Hello, even if these comments may be a bit too late, I feel it would be useful to supplement the recommendations I made during the last few days with this much more fundamental observation on the use of the main MathML-Content qualifiers, as an explanation of the rationale behind many of my recommendations. I'm sorry that this turned out to be such a long comment, but the matter feels important to me -- important to get it right in the second edition, that is. I hope this helps! This of course represents my personal analysis, and though I'm pretty confident, I'm not 100% sure I've got it right. Comments are therefore more than welcome. -- Andreas ============= The comments ======================= There appears to be some confusion still about how to use the new domainofapplication element. In some places it is clearly marked as a qualifier that generalizes the interval qualifier to general sets, but in some places (such as in this appendix) it appears to be treated as a regular constructor, thus generalizing the interval *constructor*, which then brings up what its definition might be. It is evident to me that in the minds of those who came up with this important addition to MathML, this element was meant to be used exclusively as a qualifier (and emphatically not as a constructor) to generalize the interval *qualifier* (and in my stated opinion in fact to supercede this dangerous dual use of the interval element), and to factor out the use of the condition qualifier that allows it to contain a set, not just a predicate. In the comments that I have been submitting during the past week or so, I have therefore assumed that the intention implicit in the choice of qualifiers available for general use is as follows: bvar - there may be zero(!) or more of these anywhere; they denote bound variables in a particular order. uplimit, lowlimit, interval, and domainofapplication - these all represent sets that restrict the domain of a variable. Thus, only the limits (one or both) *or* interval *or* domainofapplication may appear in a sensible apply. condition - this one is meant to represent a predicate over the bound variables of the surrounding element which acts as a filter defining the set of combinations of bvar values that the operator ranges over. Since domainofapplication is new, condition, interval, and the two limits covered its use in earlier versions, which leads to a need to deprecate the 'double entendre' usage of these older elements that are more clearly represented by domainofapplication. I therefore recommend deprecating the following in order to clean up the spec: - the use of a condition qualifier that contains the representation of a set rather than a predicate -- markup that does this should simply replace the condition with the domainofapplication qualifier. - the interval qualifier (but not the constructor) -- markup that uses the interval qualifier should replace it with a domainofapplication qualifier that contains an interval constructor element with the same content as the original interval qualifier instead. (Incidentally, this deprecation also makes it easier again to understand how an interval *constructor* would need to be allowed to contain a single child element, a condition, because doing the same thing with an interval *qualifier* seemed rather spurious because condition should be used instead.) With these changes in place, we have a clean separation between the uses of the condition and the domainofapplication qualifiers, as follows: - the condition contains a predicate over all the bvars, and may in principle be used with an empty set of bvars (in which case it becomes a predicate over the free variables). The predicate is in effect the characteristic predicate for a domainofapplication. - the domainofapplication qualifier, by contrast, contains a set. In the current definition, there are two cases that need to be distinguished: a) the signature op: (bvar,dom-of-app,any) -> any b) the signature op: (dom-of-app,function) -> any Of these, a) means the same as op(bvar, condition(bvar \in dom-of-app), arg) while b) is equivalent to op(newvars, dom-of-app, apply(function, newvars)) Note that in the latter case, the domain of application may actually be a cartesian product in order to assign ranges to several arguments of the argument function simultaneously. This is currently not true in a), but it could be specified in the MathML spec that domainofapplication should contain a matching-arity cartesian product in the case of multiple bvars with one domainofapplication (although the fact that it should contain a cartesian product semantically does not mean that it would necessarily contain one syntactically -- but if it does, its meaning is clear). Note also that a) means the same as op(dom-of-app,lambda(bvar,arg)) while a signature of op(bvars, condition, arg) is equivalent to op( dom-of-app(set(bvars,condition,cartesianproduct(bvars)), lambda(bvars,arg) ) and a signature like op(bvars,arg) means the same as op(lambda(bvars,arg)) For the signatures in appendix C (and the corresponding text in the main body), all of this translates to a few general rules: - lowlimit, uplimit, (deprecated interval), and domainofapplication belong in one and the same group of qualifiers, the most general of which is domainofapplication. They are characterized by not specifying the names of the variables that they constrain. - the second group of qualifiers is the condition qualifier in its reduced definition that requires a predicate argument and disallows a set argument. It is characterized by specifically naming the variables it constrains. - thus, only one of these groups of qualifiers may be used in an element, but not both. - in cases where operators usually take bvar qualifiers, as in int, diff, product, sum, exists, forall, lack of bvars on first sight would automatically mean that the single argument must be a function, as in apply(int,f) and in apply(diff,f). (Incidentally, this rule does not apply to the lambda constructor since it does not have an operator.) But in the case of n-ary constructors, this is problematic (this includes the set and matrix constructors and the min and max operators, all of which have versions without any qualifiers with an n-ary regular function interpretation, and a version with qualifiers interpreted like int and sum or lambda.) The problem is that in the current MathML spec, operators like min and max (and there are plenty of those) are implicitly 'lifted' to their 'big' version (like \wedge -> \bigwedge , i.e. or -> exists in a well known notation, or max -> sup): 'small' signature (A*) -> B 'big' signature (function) -> B (domainofapplication, function) -> B (bvar,A) -> B (bvar,domainofapplication,A) -> B (bvar,condition,A) -> B In the future, a general-purpose piece of markup for this lifting could be useful, so that one could say, for example apply(big(max),my_real_fn) instead of apply(max,my_real_fn) which clearly doesn't do the same thing. Fortunately, by supplying an empty domainofapplication, this semantic lifting can be implemented in MathML in a systematic way without introducing the 'big' operator: apply(or,domainofapplication(),my_predicate_fn) can be defined consistently in MathML to have the required meaning. In other words, we can reconcile the 'big' and 'small' signatures into a single one by providing the following combined signature: 'combi' signature (A*) -> B (domainofapplication,function) -> B (bvar,A) -> B (bvar,domainofapplication,A) -> B (bvar,condition,A) -> B Replacing the 'function' with its signature, (A -> B), we get 'combi' signature (A*) -> B (domainofapplication,(A->B)) -> B (bvar,A) -> B (bvar,domainofapplication,A) -> B (bvar,condition,A) -> B which is unfortunately a bit different from the 'big' signature ((A->B)) -> B (domainofapplication,(A->B)) -> B (bvar,A) -> B (bvar,domainofapplication,A) -> B (bvar,condition,A) -> B From the perspective of automatic, semantically correct processing of MathML-Content trees, the crucial question is how to reliably distinguish these two cases when all you have is a user-defined symbol as an operator (say). Which of these classes does it belong to? How do you interpret op(a) compared with op(bvar(x),b) safely when you cannot know the signature? The practical solution is to always assume the 'combi' signature. This means that apply(product,a) is interpreted the same as apply(plus,a), and that apply(plus,bvar(x),f) is interpreted the same as apply(product,bvar(x),f), etc. This means that the indefinite integration and differentiation operators are the only ones that violate this pattern; user- defined operators of this sort should always be used with a possibly empty domainofapplication qualifier when they want to express application to a function (as in 'prime'): the completely qualifier-free use of my_diff_op as in apply(my_diff_op,f) does *not* encode f^\myprime. Instead, I would have to use apply(my_diff_op,domainofapplication(),f) to get the desired meaning, unless one is certain that one never would want to use it with a bvar qualifier. (Note that it is not necessary to change the signatures of the existing MathML operators, because for these, the signatures do exist.) This also means that the quantifiers, and the product and sum operators *do* have a reasonable meaning when used without any qualifiers, and can be assigned the appropriate signature copied from the appropriate logical connectives or from times and plus, resp. Conversely, it means that all n-ary operators have a reasonable meaning when used with these qualifiers, and their signatures in appendix C should reflect that fact. Last not least, it means that apply can be given a general signature, too: apply: ((any*->any), any*) -> any (((any->any)->any),dom-of-app,(any->any)) -> any (((any->any)->any),bvar,any) -> any (((any->any)->any),bvar,dom-of-app,any) -> any (((any->any)->any),bvar,condition,any) -> any where dom-of-app:: domainofapplication|uplimit|lowlimit |lowlimit,uplimit (leaving out the questionable interval qualifier). Still, it might be useful to provide a type attribute in MathML to signal that a csymbol is meant to follow the pattern of the int and diff operators rather that of the max and min operators, just to be on the safe side.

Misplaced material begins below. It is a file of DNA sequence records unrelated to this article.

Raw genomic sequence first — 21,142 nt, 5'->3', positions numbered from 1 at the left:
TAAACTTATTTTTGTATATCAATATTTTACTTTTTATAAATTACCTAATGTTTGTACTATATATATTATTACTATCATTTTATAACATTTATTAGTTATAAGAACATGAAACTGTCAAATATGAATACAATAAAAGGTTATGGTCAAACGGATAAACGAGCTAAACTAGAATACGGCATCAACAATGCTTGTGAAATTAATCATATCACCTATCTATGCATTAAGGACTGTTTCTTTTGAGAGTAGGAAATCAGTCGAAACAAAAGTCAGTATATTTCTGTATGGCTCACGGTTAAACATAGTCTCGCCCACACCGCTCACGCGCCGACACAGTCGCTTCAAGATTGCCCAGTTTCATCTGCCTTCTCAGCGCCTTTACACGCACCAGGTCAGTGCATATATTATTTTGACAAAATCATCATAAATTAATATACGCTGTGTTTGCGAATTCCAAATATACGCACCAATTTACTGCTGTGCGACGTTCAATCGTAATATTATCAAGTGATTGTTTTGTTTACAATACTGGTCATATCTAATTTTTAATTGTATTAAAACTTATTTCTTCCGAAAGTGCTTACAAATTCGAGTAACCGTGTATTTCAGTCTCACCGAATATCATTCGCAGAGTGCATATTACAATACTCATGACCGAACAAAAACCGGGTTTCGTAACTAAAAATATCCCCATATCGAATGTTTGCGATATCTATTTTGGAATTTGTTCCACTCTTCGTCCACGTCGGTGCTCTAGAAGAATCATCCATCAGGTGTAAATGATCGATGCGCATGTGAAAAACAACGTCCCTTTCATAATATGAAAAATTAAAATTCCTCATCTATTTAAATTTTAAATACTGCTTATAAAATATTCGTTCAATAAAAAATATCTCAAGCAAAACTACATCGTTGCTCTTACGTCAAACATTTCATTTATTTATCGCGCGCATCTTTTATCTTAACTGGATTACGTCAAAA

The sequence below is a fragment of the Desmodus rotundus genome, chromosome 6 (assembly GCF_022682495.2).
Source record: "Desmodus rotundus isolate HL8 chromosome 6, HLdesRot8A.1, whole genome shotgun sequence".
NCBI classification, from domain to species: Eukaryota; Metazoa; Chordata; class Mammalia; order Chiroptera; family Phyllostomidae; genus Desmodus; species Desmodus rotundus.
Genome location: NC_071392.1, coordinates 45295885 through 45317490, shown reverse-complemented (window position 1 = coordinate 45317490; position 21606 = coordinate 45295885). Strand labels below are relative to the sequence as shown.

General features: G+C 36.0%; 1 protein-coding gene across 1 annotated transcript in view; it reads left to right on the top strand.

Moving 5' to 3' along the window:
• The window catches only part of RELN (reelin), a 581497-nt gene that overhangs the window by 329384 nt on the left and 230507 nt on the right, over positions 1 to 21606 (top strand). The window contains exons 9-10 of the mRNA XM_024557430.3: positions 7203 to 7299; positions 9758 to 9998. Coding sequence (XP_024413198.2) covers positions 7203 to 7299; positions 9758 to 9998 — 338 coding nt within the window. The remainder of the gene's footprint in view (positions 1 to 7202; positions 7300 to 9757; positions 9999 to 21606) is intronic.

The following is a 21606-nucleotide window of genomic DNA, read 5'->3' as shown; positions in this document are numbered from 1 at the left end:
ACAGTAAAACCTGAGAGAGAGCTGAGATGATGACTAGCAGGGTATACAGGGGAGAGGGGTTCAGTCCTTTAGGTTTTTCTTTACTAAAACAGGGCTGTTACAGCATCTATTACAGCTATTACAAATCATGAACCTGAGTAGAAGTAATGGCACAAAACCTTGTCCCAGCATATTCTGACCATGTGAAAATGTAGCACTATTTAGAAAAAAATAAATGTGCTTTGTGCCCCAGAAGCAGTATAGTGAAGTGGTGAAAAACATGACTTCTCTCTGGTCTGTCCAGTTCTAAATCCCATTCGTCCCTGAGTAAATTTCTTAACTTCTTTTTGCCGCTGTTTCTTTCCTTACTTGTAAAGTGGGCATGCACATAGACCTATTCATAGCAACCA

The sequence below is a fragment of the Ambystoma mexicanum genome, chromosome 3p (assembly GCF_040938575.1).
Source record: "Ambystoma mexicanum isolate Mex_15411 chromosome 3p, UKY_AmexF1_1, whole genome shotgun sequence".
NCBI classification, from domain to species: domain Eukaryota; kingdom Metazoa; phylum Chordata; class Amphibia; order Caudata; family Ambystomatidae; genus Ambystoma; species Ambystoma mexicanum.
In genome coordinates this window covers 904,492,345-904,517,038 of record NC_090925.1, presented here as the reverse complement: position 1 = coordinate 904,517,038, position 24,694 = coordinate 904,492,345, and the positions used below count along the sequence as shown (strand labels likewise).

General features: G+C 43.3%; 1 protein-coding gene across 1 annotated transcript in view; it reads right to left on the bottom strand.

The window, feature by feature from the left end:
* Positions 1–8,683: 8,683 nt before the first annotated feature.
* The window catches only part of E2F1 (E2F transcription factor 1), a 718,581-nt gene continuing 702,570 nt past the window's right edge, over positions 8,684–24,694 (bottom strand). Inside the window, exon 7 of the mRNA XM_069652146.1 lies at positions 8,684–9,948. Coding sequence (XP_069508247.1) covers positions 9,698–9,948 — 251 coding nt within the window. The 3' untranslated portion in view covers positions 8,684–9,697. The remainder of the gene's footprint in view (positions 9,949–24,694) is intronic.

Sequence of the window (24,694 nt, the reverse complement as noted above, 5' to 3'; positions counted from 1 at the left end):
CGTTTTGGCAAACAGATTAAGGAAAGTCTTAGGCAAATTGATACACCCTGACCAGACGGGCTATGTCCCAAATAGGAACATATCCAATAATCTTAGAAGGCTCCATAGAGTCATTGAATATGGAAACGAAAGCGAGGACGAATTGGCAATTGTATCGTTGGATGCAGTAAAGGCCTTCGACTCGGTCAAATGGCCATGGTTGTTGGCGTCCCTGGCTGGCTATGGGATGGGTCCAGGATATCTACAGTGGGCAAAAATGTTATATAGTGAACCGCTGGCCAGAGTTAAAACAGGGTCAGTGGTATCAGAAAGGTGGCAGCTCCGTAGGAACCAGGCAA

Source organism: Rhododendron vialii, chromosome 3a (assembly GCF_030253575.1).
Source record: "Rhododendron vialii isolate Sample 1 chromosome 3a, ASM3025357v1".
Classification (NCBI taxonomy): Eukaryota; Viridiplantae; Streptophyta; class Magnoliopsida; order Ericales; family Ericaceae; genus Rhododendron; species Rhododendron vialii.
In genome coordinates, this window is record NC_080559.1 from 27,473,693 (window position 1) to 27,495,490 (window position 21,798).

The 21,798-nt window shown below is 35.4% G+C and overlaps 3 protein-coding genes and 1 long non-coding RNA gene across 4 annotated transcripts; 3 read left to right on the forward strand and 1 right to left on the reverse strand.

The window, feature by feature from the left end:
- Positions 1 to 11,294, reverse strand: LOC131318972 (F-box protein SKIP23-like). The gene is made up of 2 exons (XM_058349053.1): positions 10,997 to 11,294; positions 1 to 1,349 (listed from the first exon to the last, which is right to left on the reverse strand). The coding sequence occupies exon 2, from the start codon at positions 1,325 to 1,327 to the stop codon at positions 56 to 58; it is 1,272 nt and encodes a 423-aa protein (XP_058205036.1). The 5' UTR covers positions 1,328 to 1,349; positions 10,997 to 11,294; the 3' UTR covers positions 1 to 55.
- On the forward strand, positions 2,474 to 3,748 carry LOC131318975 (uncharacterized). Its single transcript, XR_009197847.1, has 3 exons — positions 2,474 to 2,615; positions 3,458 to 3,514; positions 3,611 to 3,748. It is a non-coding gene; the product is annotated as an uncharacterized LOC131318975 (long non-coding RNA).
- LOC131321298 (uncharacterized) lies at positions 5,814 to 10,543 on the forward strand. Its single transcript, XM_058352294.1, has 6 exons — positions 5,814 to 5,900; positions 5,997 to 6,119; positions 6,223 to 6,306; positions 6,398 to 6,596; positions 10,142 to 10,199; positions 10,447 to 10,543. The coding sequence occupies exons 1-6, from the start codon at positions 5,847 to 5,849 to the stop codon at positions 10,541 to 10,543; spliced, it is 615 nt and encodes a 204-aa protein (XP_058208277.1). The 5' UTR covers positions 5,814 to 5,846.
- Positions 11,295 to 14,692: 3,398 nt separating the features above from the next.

Received on Tuesday, 13 May 2003 13:11:40 UTC